Nature has always been involved in mankind’s innovation and adaptability to its environment. As researchers go further with technological advances trying to make the world a better place, their focus is key for its success.
Scientists at Ohio State University has stumbled across a possible way to make tree-shaped objects generate electricity. Many large structures vibrate generating energy, however, its useless if there isn’t a way of harnessing that energy.
Inspired by the force of wind, prototypes for an electricity generating mechanical tree is being developed by a group of researchers at Ohio State. The researchers goal is to apply this concept not only with mechanical trees and flat surfaces, but also with high buildings and bridges to produce clean and sustainable energy.
Tree-like structures can maintain vibrations at a consistent frequency if developed with the right materials and design, according to Ohio State University researchers. If constructed properly, these mechanical trees could turn irregular vibrations into stable and consistent sway. This equipment is fitting for small-scale projects, where use of solar power is impossible.
There’s been prototype trees tests, generating a low voltage current yet, showing the concept is solid and only needs work. The research involves a tree designed from two small steel beams connected by a strip of PVDF (polyvinylidene fluoride), which is an electromechanical material, thus, converting structural oscillations into energy.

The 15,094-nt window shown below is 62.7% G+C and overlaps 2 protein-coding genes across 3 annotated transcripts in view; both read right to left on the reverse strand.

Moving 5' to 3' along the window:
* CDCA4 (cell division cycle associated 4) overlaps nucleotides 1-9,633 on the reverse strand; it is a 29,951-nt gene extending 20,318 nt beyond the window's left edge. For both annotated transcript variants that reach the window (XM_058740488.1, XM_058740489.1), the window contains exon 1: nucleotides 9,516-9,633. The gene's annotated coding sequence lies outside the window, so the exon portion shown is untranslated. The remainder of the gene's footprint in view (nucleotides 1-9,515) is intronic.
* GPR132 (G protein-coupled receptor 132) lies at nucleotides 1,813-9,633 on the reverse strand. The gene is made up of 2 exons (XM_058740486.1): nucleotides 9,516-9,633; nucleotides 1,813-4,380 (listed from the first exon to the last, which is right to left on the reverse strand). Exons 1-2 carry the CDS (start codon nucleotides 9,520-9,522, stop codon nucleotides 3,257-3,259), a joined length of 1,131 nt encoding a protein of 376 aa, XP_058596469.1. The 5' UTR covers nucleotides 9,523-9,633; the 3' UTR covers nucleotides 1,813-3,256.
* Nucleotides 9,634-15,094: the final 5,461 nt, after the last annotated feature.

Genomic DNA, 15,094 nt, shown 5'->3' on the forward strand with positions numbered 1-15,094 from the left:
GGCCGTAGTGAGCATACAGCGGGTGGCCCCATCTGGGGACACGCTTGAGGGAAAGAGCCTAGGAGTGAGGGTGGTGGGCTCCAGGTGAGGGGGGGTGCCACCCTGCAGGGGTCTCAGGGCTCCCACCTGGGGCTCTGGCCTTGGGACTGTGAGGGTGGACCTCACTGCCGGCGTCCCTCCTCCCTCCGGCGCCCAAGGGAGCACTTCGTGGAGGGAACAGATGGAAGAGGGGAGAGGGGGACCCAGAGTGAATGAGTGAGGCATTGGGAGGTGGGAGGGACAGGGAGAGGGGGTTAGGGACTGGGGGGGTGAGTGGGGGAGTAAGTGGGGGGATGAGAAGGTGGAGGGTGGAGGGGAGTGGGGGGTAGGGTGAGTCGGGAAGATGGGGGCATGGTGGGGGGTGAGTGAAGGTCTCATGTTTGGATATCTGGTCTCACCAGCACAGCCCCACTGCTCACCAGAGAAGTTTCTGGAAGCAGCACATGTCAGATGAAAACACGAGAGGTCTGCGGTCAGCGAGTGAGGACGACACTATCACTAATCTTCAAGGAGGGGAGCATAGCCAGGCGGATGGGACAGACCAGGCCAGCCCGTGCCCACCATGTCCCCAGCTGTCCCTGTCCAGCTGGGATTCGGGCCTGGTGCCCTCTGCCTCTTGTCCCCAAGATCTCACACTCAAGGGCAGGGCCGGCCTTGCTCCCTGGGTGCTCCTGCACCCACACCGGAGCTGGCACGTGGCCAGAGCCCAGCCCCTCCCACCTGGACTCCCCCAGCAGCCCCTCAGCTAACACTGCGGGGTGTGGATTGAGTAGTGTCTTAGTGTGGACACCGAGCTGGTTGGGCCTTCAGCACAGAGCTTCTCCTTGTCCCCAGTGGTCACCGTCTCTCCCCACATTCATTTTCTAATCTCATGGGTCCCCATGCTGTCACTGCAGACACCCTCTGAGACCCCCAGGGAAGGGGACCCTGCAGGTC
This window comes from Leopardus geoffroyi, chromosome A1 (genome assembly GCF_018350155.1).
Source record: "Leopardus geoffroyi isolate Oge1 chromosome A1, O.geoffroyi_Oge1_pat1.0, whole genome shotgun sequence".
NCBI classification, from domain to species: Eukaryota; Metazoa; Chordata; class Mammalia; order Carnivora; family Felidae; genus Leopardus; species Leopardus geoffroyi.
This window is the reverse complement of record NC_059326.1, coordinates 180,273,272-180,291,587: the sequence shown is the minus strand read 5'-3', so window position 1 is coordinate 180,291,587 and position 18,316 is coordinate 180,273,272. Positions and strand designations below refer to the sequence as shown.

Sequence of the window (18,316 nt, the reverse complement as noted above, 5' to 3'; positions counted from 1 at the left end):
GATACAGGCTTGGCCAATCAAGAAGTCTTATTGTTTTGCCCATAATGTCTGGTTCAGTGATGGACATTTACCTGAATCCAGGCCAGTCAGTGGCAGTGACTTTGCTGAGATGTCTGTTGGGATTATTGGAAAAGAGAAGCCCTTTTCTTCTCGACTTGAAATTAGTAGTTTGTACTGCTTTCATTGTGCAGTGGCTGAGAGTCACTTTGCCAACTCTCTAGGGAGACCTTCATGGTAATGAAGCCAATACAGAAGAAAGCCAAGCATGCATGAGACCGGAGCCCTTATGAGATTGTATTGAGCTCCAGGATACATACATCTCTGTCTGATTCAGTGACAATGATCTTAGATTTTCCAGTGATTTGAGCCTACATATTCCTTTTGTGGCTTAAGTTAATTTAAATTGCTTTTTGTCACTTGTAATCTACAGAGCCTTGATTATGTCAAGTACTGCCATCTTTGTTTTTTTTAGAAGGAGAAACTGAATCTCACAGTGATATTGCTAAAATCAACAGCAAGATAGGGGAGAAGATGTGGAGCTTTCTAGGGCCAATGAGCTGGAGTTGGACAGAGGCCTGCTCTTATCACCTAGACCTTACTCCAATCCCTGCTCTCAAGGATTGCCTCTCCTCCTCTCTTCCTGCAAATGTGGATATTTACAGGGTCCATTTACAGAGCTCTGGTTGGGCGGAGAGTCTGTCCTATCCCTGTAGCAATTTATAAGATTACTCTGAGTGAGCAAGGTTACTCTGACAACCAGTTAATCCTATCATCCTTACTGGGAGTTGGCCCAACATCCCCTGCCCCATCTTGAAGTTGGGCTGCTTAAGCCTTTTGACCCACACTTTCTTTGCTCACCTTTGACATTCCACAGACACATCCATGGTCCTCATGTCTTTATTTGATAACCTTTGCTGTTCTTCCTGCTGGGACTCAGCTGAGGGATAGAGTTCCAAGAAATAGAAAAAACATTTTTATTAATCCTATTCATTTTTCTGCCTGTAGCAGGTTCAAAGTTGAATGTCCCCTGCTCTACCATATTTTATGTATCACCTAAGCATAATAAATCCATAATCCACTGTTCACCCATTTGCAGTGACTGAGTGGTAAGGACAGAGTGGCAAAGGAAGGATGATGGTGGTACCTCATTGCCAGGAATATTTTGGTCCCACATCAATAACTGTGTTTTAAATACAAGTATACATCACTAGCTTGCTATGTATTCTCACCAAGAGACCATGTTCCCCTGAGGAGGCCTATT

However useful these alternative ways of energy are, they’re not a sustainable source of energy if it’s badly placed. A well-located forest of such devices would successfully generate a high voltage level. Another advantageous location for these mechanical trees to be placed could be on top of buildings for instance, turning high altitude wind into power. The benefit of placing them alongside bridges is the power generated by the trembling of footsteps and cars.
“Buildings sway ever so slightly in the wind, bridges oscillate when we drive on them and car suspensions absorb bumps in the road”, says project leader Ryan Harne, director of the Laboratory of Sound and Vibration Research at Ohio State, “in fact, there’s a massive amount of kinetic energy associated with those motions that is otherwise lost. We want to recover and recycle some of that energy.”
The proposed project by researchers at Ohio State University is worth recognition as well as public attention this upcoming year. On an issue of the Journal of Sound and Vibration the results of the experiment showed how researchers have found the vibrations passing through trees can generate electricity.